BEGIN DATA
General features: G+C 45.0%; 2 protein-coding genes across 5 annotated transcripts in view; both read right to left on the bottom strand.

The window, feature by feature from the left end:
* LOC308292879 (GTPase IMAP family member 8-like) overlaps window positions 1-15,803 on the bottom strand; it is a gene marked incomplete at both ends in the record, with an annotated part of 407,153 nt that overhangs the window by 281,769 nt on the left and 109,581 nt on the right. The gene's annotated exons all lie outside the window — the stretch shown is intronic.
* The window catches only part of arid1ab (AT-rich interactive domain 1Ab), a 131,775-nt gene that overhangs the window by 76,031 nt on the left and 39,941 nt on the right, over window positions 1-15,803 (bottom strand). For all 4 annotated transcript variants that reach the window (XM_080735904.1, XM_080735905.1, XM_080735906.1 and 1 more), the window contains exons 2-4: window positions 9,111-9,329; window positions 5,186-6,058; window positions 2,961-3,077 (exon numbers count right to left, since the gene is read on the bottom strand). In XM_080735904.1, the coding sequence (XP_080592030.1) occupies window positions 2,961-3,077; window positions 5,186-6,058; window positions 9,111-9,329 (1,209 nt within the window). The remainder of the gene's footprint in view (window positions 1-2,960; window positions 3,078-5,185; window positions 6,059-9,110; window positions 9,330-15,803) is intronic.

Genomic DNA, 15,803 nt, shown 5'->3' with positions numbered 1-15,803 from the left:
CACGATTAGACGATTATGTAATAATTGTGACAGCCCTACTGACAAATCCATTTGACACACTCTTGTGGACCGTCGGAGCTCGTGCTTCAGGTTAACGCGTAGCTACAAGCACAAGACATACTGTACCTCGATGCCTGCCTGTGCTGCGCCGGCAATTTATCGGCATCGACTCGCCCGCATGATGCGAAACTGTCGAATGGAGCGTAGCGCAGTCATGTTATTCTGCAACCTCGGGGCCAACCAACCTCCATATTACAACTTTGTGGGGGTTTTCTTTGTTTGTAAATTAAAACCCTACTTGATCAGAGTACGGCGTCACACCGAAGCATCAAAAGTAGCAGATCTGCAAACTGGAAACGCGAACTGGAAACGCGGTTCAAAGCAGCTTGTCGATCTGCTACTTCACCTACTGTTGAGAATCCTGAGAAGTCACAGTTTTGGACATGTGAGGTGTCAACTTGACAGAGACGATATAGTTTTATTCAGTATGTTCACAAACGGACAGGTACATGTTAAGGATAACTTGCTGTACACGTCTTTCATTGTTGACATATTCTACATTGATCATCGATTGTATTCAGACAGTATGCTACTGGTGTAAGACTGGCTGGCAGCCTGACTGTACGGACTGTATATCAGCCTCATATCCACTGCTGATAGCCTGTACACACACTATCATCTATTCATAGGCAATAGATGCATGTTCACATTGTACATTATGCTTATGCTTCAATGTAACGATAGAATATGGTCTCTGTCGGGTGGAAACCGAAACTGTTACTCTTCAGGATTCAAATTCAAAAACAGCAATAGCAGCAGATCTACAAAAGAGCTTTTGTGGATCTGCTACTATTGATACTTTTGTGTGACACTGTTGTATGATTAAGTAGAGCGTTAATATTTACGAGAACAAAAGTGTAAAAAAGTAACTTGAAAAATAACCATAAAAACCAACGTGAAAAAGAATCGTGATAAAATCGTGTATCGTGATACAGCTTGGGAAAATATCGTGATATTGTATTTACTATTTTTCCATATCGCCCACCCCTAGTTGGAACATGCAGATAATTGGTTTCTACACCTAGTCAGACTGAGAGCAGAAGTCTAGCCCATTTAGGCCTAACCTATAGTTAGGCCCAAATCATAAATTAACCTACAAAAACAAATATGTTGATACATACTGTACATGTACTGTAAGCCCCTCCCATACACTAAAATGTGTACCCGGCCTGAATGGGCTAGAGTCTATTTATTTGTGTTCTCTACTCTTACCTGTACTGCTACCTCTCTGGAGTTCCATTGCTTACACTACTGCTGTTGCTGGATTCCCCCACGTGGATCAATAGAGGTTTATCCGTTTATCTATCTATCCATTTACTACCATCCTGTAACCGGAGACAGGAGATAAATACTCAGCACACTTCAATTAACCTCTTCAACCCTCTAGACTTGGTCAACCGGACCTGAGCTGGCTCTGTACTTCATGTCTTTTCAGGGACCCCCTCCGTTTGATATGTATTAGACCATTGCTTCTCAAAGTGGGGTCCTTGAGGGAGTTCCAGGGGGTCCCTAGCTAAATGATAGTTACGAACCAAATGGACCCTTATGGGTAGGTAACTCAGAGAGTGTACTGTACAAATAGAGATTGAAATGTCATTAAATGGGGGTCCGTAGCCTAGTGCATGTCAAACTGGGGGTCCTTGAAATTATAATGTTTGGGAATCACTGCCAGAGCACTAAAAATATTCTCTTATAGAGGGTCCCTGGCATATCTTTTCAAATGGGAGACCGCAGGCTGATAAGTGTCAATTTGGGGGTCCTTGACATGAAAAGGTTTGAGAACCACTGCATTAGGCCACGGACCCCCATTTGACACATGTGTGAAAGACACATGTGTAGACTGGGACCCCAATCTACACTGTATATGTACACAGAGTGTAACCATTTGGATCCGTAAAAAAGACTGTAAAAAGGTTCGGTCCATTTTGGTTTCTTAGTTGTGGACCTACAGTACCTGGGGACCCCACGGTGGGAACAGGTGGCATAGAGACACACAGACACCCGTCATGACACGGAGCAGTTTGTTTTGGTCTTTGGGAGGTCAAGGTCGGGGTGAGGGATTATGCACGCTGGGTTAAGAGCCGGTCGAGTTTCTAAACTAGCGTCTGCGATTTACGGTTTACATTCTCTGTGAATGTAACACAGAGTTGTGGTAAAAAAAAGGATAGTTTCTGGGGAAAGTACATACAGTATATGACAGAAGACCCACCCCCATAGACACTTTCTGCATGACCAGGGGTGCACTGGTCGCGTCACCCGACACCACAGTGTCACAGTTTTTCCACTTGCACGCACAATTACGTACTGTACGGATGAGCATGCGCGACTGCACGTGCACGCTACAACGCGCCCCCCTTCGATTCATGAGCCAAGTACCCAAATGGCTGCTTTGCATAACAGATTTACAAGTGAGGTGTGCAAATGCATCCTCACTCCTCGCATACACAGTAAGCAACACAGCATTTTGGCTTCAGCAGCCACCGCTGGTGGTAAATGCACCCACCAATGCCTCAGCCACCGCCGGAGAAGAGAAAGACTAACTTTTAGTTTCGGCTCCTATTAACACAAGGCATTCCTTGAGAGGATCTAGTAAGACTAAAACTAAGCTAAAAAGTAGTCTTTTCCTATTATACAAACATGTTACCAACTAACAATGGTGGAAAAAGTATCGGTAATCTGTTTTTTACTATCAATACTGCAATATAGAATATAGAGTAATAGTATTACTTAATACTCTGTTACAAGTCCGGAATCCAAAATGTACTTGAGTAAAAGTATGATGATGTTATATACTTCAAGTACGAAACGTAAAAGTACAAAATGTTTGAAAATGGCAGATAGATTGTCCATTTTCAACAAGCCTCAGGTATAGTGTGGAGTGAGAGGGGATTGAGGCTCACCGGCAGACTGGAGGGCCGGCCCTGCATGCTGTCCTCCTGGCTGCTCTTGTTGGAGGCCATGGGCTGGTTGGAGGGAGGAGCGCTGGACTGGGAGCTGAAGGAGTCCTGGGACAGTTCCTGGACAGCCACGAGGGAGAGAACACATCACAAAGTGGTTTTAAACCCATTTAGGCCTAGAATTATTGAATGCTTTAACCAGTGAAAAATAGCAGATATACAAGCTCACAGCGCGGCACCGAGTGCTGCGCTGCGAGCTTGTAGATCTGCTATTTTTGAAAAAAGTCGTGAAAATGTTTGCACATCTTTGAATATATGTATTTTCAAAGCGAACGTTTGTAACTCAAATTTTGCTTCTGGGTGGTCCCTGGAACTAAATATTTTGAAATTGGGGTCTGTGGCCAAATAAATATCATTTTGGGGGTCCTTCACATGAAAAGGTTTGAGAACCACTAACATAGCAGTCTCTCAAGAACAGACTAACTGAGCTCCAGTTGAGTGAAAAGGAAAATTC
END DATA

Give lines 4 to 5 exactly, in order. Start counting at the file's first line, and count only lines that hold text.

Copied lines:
* The window catches only part of arid1ab (AT-rich interactive domain 1Ab), a 131,775-nt gene that overhangs the window by 76,031 nt on the left and 39,941 nt on the right, over window positions 1-15,803 (bottom strand). For all 4 annotated transcript variants that reach the window (XM_080735904.1, XM_080735905.1, XM_080735906.1 and 1 more), the window contains exons 2-4: window positions 9,111-9,329; window positions 5,186-6,058; window positions 2,961-3,077 (exon numbers count right to left, since the gene is read on the bottom strand). In XM_080735904.1, the coding sequence (XP_080592030.1) occupies window positions 2,961-3,077; window positions 5,186-6,058; window positions 9,111-9,329 (1,209 nt within the window). The remainder of the gene's footprint in view (window positions 1-2,960; window positions 3,078-5,185; window positions 6,059-9,110; window positions 9,330-15,803) is intronic.

Genomic DNA, 15,803 nt, shown 5'->3' with positions numbered 1-15,803 from the left: